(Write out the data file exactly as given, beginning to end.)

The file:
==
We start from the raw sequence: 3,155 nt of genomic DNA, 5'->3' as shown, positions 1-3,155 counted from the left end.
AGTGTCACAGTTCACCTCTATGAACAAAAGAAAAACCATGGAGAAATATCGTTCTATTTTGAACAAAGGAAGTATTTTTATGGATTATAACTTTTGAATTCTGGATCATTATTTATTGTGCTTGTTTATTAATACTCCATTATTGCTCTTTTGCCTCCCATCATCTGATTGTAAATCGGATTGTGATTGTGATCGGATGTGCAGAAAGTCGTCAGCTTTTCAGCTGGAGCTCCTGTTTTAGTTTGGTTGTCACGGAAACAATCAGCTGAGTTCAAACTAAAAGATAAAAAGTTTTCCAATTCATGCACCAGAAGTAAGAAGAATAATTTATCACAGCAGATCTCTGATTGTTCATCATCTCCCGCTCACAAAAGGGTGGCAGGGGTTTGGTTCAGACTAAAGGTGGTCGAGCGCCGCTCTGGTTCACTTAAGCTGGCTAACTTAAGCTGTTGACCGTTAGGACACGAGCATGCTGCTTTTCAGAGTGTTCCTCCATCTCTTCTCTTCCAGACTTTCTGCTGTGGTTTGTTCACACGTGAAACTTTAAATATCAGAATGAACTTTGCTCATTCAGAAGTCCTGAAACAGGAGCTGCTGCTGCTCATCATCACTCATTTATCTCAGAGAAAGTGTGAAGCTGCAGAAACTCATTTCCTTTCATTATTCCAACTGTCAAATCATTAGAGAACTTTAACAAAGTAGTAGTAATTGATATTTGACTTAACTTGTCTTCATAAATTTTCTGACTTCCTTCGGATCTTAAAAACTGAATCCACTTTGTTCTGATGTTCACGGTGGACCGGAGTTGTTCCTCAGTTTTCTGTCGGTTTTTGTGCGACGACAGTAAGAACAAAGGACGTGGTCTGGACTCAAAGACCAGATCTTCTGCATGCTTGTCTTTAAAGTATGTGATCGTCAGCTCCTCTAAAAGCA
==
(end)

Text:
We start from the raw sequence: 3,155 nt of genomic DNA, 5'->3' as shown, positions 1-3,155 counted from the left end.
AGTGTCACAGTTCACCTCTATGAACAAAAGAAAAACCATGGAGAAATATCGTTCTATTTTGAACAAAGGAAGTATTTTTATGGATTATAACTTTTGAATTCTGGATCATTATTTATTGTGCTTGTTTATTAATACTCCATTATTGCTCTTTTGCCTCCCATCATCTGATTGTAAATCGGATTGTGATTGTGATCGGATGTGCAGAAAGTCGTCAGCTTTTCAGCTGGAGCTCCTGTTTTAGTTTGGTTGTCACGGAAACAATCAGCTGAGTTCAAACTAAAAGATAAAAAGTTTTCCAATTCATGCACCAGAAGTAAGAAGAATAATTTATCACAGCAGATCTCTGATTGTTCATCATCTCCCGCTCACAAAAGGGTGGCAGGGGTTTGGTTCAGACTAAAGGTGGTCGAGCGCCGCTCTGGTTCACTTAAGCTGGCTAACTTAAGCTGTTGACCGTTAGGACACGAGCATGCTGCTTTTCAGAGTGTTCCTCCATCTCTTCTCTTCCAGACTTTCTGCTGTGGTTTGTTCACACGTGAAACTTTAAATATCAGAATGAACTTTGCTCATTCAGAAGTCCTGAAACAGGAGCTGCTGCTGCTCATCATCACTCATTTATCTCAGAGAAAGTGTGAAGCTGCAGAAACTCATTTCCTTTCATTATTCCAACTGTCAAATCATTAGAGAACTTTAACAAAGTAGTAGTAATTGATATTTGACTTAACTTGTCTTCATAAATTTTCTGACTTCCTTCGGATCTTAAAAACTGAATCCACTTTGTTCTGATGTTCACGGTGGACCGGAGTTGTTCCTCAGTTTTCTGTCGGTTTTTGTGCGACGACAGTAAGAACAAAGGACGTGGTCTGGACTCAAAGACCAGATCTTCTGCATGCTTGTCTTTAAAGTATGTGATCGTCAGCTCCTCTAAAAGCA